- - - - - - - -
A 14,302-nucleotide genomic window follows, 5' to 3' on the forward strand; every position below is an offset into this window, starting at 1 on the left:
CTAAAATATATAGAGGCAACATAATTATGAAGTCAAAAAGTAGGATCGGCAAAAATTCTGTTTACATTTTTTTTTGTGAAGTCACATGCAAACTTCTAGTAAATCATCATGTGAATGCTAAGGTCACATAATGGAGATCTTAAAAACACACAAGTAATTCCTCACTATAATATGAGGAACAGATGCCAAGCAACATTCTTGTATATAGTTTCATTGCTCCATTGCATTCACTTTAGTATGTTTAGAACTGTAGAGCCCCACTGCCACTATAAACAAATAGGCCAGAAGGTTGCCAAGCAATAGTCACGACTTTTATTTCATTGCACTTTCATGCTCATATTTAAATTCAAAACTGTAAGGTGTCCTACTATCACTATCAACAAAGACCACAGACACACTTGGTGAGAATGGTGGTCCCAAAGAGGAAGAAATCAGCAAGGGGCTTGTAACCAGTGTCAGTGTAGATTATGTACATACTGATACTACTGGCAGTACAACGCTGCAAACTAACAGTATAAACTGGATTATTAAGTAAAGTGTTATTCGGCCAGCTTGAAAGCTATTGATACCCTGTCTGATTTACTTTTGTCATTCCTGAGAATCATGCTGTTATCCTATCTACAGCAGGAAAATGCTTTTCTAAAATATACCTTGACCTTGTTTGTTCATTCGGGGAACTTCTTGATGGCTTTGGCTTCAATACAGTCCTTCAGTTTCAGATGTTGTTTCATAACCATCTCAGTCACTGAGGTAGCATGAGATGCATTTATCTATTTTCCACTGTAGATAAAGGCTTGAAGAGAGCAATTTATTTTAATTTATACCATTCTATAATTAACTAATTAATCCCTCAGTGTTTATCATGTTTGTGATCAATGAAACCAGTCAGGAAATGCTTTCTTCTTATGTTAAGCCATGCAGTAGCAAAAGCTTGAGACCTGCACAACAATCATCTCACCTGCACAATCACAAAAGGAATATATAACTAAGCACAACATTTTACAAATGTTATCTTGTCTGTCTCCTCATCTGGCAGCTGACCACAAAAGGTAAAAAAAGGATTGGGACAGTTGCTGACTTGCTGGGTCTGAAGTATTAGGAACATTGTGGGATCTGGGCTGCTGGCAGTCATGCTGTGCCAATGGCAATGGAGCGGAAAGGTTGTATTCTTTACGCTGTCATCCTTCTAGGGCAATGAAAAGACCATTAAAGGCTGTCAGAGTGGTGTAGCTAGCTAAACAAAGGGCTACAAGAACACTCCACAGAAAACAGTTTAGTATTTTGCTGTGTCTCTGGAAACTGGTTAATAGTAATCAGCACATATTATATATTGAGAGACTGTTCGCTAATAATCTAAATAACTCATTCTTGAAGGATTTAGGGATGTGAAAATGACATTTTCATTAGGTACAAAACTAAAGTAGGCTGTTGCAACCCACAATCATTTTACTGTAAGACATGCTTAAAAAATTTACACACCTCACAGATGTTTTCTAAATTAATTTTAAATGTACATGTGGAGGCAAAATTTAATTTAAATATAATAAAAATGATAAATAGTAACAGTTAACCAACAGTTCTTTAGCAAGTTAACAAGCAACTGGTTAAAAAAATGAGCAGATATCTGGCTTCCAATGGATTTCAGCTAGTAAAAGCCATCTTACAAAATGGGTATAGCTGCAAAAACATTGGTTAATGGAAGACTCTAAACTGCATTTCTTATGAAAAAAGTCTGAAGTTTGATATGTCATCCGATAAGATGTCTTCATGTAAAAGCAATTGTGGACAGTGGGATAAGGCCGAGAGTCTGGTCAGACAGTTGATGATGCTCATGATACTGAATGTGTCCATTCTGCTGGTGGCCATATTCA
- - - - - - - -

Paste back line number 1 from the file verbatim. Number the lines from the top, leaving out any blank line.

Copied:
A 14,302-nucleotide genomic window follows, 5' to 3' on the forward strand; every position below is an offset into this window, starting at 1 on the left: